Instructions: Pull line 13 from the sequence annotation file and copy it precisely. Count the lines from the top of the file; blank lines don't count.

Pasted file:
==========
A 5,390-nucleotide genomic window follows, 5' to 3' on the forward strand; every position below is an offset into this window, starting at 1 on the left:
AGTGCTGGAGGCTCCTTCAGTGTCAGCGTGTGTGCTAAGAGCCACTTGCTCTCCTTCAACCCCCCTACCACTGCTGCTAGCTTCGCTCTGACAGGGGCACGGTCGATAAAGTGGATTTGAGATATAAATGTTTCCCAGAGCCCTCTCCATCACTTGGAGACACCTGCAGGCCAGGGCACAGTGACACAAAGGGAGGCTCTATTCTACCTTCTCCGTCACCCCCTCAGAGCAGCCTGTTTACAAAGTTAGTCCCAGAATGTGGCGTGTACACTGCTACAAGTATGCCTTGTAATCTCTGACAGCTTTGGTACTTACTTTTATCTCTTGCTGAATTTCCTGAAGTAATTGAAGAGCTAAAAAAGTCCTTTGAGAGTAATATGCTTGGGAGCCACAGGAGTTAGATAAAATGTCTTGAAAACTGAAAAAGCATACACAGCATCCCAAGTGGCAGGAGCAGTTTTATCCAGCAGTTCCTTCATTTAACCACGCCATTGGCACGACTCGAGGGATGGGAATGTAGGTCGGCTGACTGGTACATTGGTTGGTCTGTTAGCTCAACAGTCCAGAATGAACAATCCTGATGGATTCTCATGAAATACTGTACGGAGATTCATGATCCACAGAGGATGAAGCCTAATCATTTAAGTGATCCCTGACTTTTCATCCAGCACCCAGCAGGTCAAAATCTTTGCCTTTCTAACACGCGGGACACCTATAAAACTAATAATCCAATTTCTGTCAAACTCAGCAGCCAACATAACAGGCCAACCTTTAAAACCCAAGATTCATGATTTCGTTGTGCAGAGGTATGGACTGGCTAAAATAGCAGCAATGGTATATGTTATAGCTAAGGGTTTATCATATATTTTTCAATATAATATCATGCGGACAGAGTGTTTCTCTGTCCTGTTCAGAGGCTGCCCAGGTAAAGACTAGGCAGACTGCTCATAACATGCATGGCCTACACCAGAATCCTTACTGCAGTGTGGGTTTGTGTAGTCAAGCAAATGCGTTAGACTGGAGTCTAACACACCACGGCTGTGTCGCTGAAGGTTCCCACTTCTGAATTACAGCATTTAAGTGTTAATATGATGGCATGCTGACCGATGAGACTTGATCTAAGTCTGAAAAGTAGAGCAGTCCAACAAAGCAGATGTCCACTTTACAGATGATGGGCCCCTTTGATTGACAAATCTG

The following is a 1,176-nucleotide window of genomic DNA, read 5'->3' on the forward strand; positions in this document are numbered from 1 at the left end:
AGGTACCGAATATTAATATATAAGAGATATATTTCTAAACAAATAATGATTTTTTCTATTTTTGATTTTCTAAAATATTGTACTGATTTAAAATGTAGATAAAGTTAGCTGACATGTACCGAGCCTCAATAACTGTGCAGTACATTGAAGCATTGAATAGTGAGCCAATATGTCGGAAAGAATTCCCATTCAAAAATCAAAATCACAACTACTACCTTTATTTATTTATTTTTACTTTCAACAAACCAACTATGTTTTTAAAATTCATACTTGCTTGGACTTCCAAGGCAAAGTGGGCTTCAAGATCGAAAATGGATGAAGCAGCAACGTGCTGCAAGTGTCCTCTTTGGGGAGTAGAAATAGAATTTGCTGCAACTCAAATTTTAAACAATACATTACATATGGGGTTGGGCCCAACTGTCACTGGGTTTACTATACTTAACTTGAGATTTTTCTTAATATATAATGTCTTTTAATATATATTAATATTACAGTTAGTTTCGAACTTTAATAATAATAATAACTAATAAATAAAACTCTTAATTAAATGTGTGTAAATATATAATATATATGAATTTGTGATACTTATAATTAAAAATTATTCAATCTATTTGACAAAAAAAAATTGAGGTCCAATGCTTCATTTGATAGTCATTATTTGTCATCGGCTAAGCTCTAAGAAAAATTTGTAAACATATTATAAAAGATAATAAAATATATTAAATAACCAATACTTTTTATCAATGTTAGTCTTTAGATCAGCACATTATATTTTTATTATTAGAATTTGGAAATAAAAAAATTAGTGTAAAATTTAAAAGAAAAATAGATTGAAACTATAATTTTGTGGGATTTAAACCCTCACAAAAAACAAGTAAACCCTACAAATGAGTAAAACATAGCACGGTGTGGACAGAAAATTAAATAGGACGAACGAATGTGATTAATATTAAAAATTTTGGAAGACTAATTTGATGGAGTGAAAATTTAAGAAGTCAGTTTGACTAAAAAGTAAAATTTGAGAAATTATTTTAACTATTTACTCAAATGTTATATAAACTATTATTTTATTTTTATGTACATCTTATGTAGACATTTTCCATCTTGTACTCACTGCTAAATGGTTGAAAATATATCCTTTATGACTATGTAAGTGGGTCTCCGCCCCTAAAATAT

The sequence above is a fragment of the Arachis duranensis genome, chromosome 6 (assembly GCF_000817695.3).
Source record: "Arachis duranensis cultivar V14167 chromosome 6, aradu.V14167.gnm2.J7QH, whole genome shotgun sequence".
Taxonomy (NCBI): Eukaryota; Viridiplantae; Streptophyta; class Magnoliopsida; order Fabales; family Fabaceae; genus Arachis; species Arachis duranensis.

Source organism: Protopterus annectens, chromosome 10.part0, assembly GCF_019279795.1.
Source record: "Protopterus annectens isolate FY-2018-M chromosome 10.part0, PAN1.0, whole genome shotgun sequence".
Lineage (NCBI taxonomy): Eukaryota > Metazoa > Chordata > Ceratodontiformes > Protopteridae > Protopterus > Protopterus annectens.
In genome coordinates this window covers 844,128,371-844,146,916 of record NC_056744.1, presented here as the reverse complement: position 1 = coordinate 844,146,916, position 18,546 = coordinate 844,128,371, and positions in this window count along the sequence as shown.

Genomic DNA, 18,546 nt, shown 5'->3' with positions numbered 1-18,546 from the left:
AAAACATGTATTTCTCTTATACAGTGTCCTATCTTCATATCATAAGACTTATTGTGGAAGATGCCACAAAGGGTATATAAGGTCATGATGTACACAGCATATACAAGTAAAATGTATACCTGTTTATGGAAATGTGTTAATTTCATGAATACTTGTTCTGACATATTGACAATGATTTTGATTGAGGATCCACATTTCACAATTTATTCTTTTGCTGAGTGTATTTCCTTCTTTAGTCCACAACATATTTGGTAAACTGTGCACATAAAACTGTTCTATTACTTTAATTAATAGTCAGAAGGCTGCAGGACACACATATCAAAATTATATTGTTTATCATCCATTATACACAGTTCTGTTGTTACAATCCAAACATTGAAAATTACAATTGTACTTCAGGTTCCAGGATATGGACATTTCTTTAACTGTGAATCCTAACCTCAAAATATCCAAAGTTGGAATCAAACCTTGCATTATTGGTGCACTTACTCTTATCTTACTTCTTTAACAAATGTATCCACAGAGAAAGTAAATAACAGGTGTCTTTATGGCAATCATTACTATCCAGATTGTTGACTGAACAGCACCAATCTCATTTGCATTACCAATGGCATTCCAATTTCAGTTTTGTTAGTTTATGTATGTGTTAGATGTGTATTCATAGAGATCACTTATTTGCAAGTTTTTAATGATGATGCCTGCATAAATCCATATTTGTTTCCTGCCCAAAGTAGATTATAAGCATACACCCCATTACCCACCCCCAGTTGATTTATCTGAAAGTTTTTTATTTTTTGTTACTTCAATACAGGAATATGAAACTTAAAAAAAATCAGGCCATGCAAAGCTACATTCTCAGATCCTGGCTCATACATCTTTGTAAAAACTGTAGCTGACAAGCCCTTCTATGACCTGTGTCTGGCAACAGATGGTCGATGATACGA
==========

AAAACATGTATTTCTCTTATACAGTGTCCTATCTTCATATCATAAGACTTATTGTGGAAGATGCCACAAAGGGTATATAAGGTCATGATGTACACAGCATATACAAGTAAAATGTATACCTGTTTATGGAAATGTGTTAATTTCATGAATACTTGTTCTGACATATTGACAATGATTTTGATTGAGGATCCACATTTCACAATTTATTCTTTTGCTGAGTGTATTTCCTTCTTTAGTCCACAACATATTTGGTAAACTGTGCACATAAAACTGTTCTATTACTTTAATTAATAGTCAGAAGGCTGCAGGACACACATATCAAAATTATATTGTTTATCATCCATTATACACAGTTCTGTTGTTACAATCCAAACATTGAAAATTACAATTGTACTTCAGGTTCCAGGATATGGACATTTCTTTAACTGTGAATCCTAACCTCAAAATATCCAAAGTTGGAATCAAACCTTGCATTATTGGTGCACTTACTCTTATCTTACTTCTTTAACAAATGTATCCACAGAGAAAGTAAATAACAGGTGTCTTTATGGCAATCATTACTATCCAGATTGTTGACTGAACAGCACCAATCTCATTTGCATTACCAATGGCATTCCAATTTCAGTTTTGTTAGTTTATGTATGTGTTAGATGTGTATTCATAGAGATCACTTATTTGCAAGTTTTTAATGATGATGCCTGCATAAATCCATATTTGTTTCCTGCCCAAAGTAGATTATAAGCATACACCCCATTACCCACCCCCAGTTGATTTATCTGAAAGTTTTTTATTTTTTGTTACTTCAATACAGGAATATGAAACTTAAAAAAAATCAGGCCATGCAAAGCTACATTCTCAGATCCTGGCTCATACATCTTTGTAAAAACTGTAGCTGACAAGCCCTTCTATGACCTGTGTCTGGCAACAGATGGTCGATGATACGA